AUSTRIA/RUSSIA: GAZ to increase, modernise Steyr engine output
By 2005, GAZ hopes to build 200,000 engines annually, featuring two, three, four, five and six cylinders. This range, dubbed GAZ-560, would be diverse enough to drive all of the automaker's existing and planned cars and commercial vehicles. GAZ now can build circa 35,000 motors a year. [The 560 family is based on Steyr's engine M1, designed in the early 1980s for a joint venture with Bayerische Motoren Werke AG (BMW). But the cooperation was abandoned, and the power plant never was used in a mass-produced vehicle, until GAZ began installing the engine in vans in 1996.]
"Our present target is to create annual capacity for 50,000," GAZ president Nikolai Pugin said. "We still need to purchase machinery, and this depends on our financial situation, but the Steyr programme is important. The engines have generated good results in our cars in dynamics, fuel savings and noise reduction."
Central to expanding output: the automaker wants to supply GAZ-560 to other producers of vehicles in Russia, possibly AO AvtoVAZ, DOAO Izhmash-Avto, AO Pavlovsky Avtobus (PAZ), AOOT Ulyanovsky Avtomobilny Zavod (UAZ) and OAO Zavod Mikrolitrazhnykh Avtomobiley (ZMA) of AO KamAZ Another customer could be ZAO Nizhegorod Motors (NM), a venture to be owned 40% by GAZ, 40% by Fiat Auto SpA and 20% by European Bank for Reconstruction and Development (EBRD). NM was to assemble Fiat models on GAZ premises starting fourth-quarter 1998. But the launch, repeatedly delayed, now is slated for mid-2002.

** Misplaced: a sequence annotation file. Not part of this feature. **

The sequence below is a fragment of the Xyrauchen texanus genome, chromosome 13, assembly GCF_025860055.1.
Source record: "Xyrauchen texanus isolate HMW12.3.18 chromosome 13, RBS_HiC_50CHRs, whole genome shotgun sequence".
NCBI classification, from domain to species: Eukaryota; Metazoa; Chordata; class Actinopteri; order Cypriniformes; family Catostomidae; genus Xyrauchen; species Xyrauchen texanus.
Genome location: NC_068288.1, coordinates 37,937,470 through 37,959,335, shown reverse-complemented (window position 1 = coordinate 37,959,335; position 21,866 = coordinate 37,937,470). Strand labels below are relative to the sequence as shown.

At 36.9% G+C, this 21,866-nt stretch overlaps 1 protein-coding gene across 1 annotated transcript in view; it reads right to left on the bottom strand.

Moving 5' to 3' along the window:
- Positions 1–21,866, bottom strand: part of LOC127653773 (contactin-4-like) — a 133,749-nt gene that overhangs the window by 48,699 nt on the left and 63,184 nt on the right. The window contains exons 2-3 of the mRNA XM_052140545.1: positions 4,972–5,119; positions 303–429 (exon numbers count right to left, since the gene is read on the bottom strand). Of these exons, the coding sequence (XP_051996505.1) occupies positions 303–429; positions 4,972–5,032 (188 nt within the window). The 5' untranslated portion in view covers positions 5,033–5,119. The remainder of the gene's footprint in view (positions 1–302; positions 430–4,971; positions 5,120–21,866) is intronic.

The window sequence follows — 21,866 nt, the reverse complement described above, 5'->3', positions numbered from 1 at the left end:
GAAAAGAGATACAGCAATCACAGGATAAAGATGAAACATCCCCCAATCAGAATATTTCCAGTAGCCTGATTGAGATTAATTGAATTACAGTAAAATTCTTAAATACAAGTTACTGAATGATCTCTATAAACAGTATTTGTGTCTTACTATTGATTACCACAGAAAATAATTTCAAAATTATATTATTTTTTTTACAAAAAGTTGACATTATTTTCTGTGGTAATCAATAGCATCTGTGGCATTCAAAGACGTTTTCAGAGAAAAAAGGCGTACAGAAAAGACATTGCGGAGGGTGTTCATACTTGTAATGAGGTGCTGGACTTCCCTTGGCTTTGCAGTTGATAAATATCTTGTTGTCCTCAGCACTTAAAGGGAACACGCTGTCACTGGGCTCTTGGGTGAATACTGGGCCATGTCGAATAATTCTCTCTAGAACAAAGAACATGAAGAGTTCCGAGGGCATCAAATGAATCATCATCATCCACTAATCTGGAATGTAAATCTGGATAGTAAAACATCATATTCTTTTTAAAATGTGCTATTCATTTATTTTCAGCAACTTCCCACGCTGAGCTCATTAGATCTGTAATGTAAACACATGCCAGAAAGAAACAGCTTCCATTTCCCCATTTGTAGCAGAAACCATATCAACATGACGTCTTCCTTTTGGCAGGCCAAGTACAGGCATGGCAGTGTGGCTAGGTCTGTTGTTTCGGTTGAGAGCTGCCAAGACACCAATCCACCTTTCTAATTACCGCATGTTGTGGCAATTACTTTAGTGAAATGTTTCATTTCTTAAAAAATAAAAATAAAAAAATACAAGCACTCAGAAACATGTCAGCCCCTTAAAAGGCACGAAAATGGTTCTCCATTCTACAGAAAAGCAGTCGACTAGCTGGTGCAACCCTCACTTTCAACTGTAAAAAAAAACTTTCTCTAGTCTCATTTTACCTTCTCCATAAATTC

"We are looking to place a long-term order for 40,000 engines from GAZ," UAZ general director Pavel Lezhankin said at the Moscow motor show in August 2000. (This could change. OAO Severstal, Russia's biggest integrated steel producer, bought roughly 20% of UAZ's stock in October 2000 to become the automaker's biggest shareholder. Many plans in Ulyanovsk now are under review.)
GAZ, the Russian carmaker that exported the least under the Soviet Union, also depends on the engines for its ambitions to develop an international profile. This includes a goal to ship 20,000 autos to Latin America in 2001. (Over 1,000 were delivered there this year, but some observers expect the volume to hit only 5,000 next year.)
Similarly, GAZ-560 will be critical to the automaker's initiative to sell vehicles in Western Europe. The automaker recently agreed with SDP to modernise the motor to meet emissions requirements of the European Union (EU), said Rudolf Mandorfer, manager of engine engineering and hardware at Engineering Center Steyr Gmbh (ECS). The centre, a division of SDP, handles GAZ's license for the Austrian group, a subsidiary of Magna International Inc of Canada.
Euro 3 ready by 2002